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Revisiting Trubisky trade, it’s clear the Bears did better than many thought at the time

December 18, 2018

The move the Chicago Bears made up in the 2017 NFL draft was the smallest possible — one slot — but the effects of that Draft Day deal with the San Francisco 49ers have been far-reaching and quite fascinating.

When Bears GM Ryan Pace slid from No. 3 overall to No. 2 to select North Carolina QB Mitch Trubisky, Pace was forced to pay what was considered a king’s ransom: two third-round picks (one each in 2017 and 2018) and a fourth-rounder in 2017 for the rights to draft the Bears’ presumptive franchise quarterback.

Most pundits panned the trade at the time, saying that the Bears paid through the nose for a quarterback who had a mere 13 college starts and perhaps even wasn’t the best of the available lot that year. Certainly, the emergence of Patrick Mahomes and Deshaun Watson as perhaps rare talents has complicated Trubisky’s path to this point and how we view him.

But there’s a reminder in here that should serve as the bottom line: If a QB draft pick eventually hits, there’s almost no price that’s too high in retrospect.

And even if Trubisky never becomes the best QB individually of the 2017 class, it doesn’t mean that the Bears made the wrong choice. Ask the New York Giants if they missed on picking Eli Manning No. 1 over Philip Rivers or Ben Roethlisberger; they might simply answer by pointing to the two Super Bowl rings Manning helped the team win. It might be fair to say that it’s about picking the right quarterback, even if he’s not the most talented one.

We’ll engage in Trubisky/Mahomes/Watson debates for years, just as we’ve had the Manning/Rivers/Roethlisberger ones since 2004. If the Bears can win a Super Bowl with Trubisky at quarterback, those debates certainly will change dramatically in tone.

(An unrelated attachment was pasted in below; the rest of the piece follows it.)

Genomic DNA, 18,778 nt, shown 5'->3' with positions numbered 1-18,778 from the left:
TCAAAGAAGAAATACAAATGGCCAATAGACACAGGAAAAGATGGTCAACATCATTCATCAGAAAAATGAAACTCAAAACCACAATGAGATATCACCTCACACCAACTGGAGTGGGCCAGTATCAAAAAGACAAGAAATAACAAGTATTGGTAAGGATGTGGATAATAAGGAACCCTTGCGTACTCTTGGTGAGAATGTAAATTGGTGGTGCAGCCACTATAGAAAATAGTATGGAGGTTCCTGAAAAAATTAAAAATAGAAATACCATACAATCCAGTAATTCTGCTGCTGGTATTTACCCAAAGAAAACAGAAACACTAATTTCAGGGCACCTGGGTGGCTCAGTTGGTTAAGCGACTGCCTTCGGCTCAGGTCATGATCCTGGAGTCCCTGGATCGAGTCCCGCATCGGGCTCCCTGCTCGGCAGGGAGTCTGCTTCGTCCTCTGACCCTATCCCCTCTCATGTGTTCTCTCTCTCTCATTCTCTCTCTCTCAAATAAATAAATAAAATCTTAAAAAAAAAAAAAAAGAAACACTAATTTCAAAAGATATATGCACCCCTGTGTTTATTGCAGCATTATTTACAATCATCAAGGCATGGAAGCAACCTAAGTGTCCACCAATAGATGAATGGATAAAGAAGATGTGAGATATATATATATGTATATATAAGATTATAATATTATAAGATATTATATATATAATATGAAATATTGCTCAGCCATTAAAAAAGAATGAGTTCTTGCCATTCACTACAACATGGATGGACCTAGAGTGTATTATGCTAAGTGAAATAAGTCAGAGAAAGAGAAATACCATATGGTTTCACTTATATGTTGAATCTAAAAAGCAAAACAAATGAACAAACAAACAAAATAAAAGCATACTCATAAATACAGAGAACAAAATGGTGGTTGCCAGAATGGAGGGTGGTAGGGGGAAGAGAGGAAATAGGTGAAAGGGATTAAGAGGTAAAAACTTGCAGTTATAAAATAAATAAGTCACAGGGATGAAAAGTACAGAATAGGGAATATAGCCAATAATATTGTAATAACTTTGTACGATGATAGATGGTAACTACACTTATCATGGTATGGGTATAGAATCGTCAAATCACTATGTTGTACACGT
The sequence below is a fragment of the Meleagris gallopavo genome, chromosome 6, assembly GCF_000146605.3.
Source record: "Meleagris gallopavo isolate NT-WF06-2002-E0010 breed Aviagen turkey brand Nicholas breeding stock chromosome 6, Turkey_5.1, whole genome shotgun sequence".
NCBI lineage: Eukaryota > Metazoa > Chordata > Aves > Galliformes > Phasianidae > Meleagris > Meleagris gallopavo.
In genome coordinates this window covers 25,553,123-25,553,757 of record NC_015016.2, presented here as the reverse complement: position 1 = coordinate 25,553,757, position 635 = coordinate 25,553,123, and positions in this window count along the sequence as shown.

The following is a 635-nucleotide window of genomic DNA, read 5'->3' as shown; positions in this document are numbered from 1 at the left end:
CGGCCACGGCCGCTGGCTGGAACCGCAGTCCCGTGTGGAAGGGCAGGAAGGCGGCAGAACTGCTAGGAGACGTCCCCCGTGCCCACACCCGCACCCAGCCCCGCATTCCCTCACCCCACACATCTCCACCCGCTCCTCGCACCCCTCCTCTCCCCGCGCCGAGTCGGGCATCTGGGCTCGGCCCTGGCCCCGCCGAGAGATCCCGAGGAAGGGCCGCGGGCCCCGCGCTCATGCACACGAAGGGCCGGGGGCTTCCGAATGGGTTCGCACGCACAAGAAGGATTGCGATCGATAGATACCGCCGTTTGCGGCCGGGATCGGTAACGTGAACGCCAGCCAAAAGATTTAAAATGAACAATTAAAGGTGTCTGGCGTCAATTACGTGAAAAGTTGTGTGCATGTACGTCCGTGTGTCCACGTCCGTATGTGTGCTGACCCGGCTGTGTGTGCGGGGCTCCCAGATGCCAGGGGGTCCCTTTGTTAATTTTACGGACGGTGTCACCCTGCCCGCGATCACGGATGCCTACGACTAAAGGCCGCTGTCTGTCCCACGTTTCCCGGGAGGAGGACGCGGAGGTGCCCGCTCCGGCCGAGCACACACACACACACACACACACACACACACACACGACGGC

But there are more layers to the 49ers-Bears trade now, and it’s a good time to revisit it with the teams meeting in Week 16 on Sunday.

Clearly, the 49ers’ season has not gone the way that franchise had hoped, what with a bevy of young draft picks on the roster, a few key free-agent additions on offense and the assumed theft of QB Jimmy Garoppolo from the New England Patriots in another shocking trade that went down a little more than a year ago. The 49ers are 4-10 entering the Bears game, and yet they’ve shown some real spunk in beating the playoff-contending Broncos and Seahawks in back-to-back weeks. The Bears will be their third straight home opponent to come to their stadium.

Can we say, though, that the 49ers might not have pulled off quite the heist on the Trubisky trade that many felt at the time it was made? It certainly looks that way. On the surface, the picks the 49ers pulled from the deal have turned into some quality NFL contributors early in their careers. The problem for the 49ers? A couple of them are doing it for other teams now.

With the third pick, they selected Stanford DL Solomon Thomas. So far, the results of that selection are inconclusive. Thomas, who was born in Chicago, has started 24 of the 28 games in which he’s played in two seasons and has totaled four sacks, 13 tackles for loss, 17 QB hits and one fumble recovery. This season he’s played 56.9 percent of the team’s snaps, which is the second-most on the 49ers, but has done less with them than he did as a rookie when he was on the field slightly more (62.2 percent over 14 games).

Thomas turns 23 this week and cannot be written off. The 49ers had been shifting him between defensive end (on running downs) and tackle (in passing situations), and that seems to have curbed his production and growth a bit. Head coach Kyle Shanahan suggested a few weeks ago that Thomas might be better off working more inside.

“Going forward, I’d like to see him more just at one spot, which can be tougher for him because he’s going to be in some situations that aren’t really ideal for him,” Shanahan said on Dec. 3. “But I want to see him fight through it and see if he gets better or worse at it and just see where he’s at. I think as the rest of this year goes, I think you’ll see more of that.”